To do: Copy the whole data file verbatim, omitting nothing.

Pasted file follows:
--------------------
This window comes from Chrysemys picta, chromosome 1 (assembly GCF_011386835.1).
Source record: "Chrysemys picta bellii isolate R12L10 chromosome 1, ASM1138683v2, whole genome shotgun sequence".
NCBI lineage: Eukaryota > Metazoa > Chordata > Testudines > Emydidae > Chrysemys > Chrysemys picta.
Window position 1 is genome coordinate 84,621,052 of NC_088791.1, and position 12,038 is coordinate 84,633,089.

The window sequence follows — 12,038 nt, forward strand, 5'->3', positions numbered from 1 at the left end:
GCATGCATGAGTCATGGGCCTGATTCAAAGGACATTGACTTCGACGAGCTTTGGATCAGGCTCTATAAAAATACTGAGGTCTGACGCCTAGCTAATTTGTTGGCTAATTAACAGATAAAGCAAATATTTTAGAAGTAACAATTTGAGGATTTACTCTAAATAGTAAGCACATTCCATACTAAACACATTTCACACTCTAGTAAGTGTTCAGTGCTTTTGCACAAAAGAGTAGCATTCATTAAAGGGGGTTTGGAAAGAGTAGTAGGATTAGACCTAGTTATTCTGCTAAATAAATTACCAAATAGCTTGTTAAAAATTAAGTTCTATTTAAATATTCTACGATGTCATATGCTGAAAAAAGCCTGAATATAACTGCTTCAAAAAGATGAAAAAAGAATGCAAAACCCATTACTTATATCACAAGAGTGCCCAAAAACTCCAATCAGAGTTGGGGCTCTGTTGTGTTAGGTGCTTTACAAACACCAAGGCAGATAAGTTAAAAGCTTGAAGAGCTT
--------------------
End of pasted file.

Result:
This window comes from Chrysemys picta, chromosome 1 (assembly GCF_011386835.1).
Source record: "Chrysemys picta bellii isolate R12L10 chromosome 1, ASM1138683v2, whole genome shotgun sequence".
NCBI lineage: Eukaryota > Metazoa > Chordata > Testudines > Emydidae > Chrysemys > Chrysemys picta.
Window position 1 is genome coordinate 84,621,052 of NC_088791.1, and position 12,038 is coordinate 84,633,089.

The window sequence follows — 12,038 nt, forward strand, 5'->3', positions numbered from 1 at the left end:
GCATGCATGAGTCATGGGCCTGATTCAAAGGACATTGACTTCGACGAGCTTTGGATCAGGCTCTATAAAAATACTGAGGTCTGACGCCTAGCTAATTTGTTGGCTAATTAACAGATAAAGCAAATATTTTAGAAGTAACAATTTGAGGATTTACTCTAAATAGTAAGCACATTCCATACTAAACACATTTCACACTCTAGTAAGTGTTCAGTGCTTTTGCACAAAAGAGTAGCATTCATTAAAGGGGGTTTGGAAAGAGTAGTAGGATTAGACCTAGTTATTCTGCTAAATAAATTACCAAATAGCTTGTTAAAAATTAAGTTCTATTTAAATATTCTACGATGTCATATGCTGAAAAAAGCCTGAATATAACTGCTTCAAAAAGATGAAAAAAGAATGCAAAACCCATTACTTATATCACAAGAGTGCCCAAAAACTCCAATCAGAGTTGGGGCTCTGTTGTGTTAGGTGCTTTACAAACACCAAGGCAGATAAGTTAAAAGCTTGAAGAGCTT